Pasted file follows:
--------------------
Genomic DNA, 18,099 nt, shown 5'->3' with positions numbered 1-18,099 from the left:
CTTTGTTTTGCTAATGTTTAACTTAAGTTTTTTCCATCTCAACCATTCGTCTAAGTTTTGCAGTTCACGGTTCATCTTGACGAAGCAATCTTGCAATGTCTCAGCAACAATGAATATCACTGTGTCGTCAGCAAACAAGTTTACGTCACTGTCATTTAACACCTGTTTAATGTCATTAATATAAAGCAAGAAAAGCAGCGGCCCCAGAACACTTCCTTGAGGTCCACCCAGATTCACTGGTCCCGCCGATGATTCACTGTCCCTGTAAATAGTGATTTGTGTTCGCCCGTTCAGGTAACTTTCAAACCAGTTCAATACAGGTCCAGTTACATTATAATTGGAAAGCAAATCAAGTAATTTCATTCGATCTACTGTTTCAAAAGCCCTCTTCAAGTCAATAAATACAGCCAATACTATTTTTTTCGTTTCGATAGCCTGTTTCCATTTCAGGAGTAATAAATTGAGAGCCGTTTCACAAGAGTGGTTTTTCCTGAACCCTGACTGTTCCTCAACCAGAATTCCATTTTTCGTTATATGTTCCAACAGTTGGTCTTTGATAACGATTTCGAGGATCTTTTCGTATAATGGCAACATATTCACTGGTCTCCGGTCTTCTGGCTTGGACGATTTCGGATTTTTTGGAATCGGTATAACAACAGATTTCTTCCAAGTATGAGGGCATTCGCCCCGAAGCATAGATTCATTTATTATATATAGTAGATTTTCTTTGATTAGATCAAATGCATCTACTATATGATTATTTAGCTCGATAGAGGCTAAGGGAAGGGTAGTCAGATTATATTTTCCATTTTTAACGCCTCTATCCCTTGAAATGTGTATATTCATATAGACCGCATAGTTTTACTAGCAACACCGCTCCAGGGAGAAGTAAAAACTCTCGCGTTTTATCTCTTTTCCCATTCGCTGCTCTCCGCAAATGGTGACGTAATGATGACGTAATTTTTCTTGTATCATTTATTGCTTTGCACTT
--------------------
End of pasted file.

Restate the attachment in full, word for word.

Genomic DNA, 18,099 nt, shown 5'->3' with positions numbered 1-18,099 from the left:
CTTTGTTTTGCTAATGTTTAACTTAAGTTTTTTCCATCTCAACCATTCGTCTAAGTTTTGCAGTTCACGGTTCATCTTGACGAAGCAATCTTGCAATGTCTCAGCAACAATGAATATCACTGTGTCGTCAGCAAACAAGTTTACGTCACTGTCATTTAACACCTGTTTAATGTCATTAATATAAAGCAAGAAAAGCAGCGGCCCCAGAACACTTCCTTGAGGTCCACCCAGATTCACTGGTCCCGCCGATGATTCACTGTCCCTGTAAATAGTGATTTGTGTTCGCCCGTTCAGGTAACTTTCAAACCAGTTCAATACAGGTCCAGTTACATTATAATTGGAAAGCAAATCAAGTAATTTCATTCGATCTACTGTTTCAAAAGCCCTCTTCAAGTCAATAAATACAGCCAATACTATTTTTTTCGTTTCGATAGCCTGTTTCCATTTCAGGAGTAATAAATTGAGAGCCGTTTCACAAGAGTGGTTTTTCCTGAACCCTGACTGTTCCTCAACCAGAATTCCATTTTTCGTTATATGTTCCAACAGTTGGTCTTTGATAACGATTTCGAGGATCTTTTCGTATAATGGCAACATATTCACTGGTCTCCGGTCTTCTGGCTTGGACGATTTCGGATTTTTTGGAATCGGTATAACAACAGATTTCTTCCAAGTATGAGGGCATTCGCCCCGAAGCATAGATTCATTTATTATATATAGTAGATTTTCTTTGATTAGATCAAATGCATCTACTATATGATTATTTAGCTCGATAGAGGCTAAGGGAAGGGTAGTCAGATTATATTTTCCATTTTTAACGCCTCTATCCCTTGAAATGTGTATATTCATATAGACCGCATAGTTTTACTAGCAACACCGCTCCAGGGAGAAGTAAAAACTCTCGCGTTTTATCTCTTTTCCCATTCGCTGCTCTCCGCAAATGGTGACGTAATGATGACGTAATTTTTCTTGTATCATTTATTGCTTTGCACTT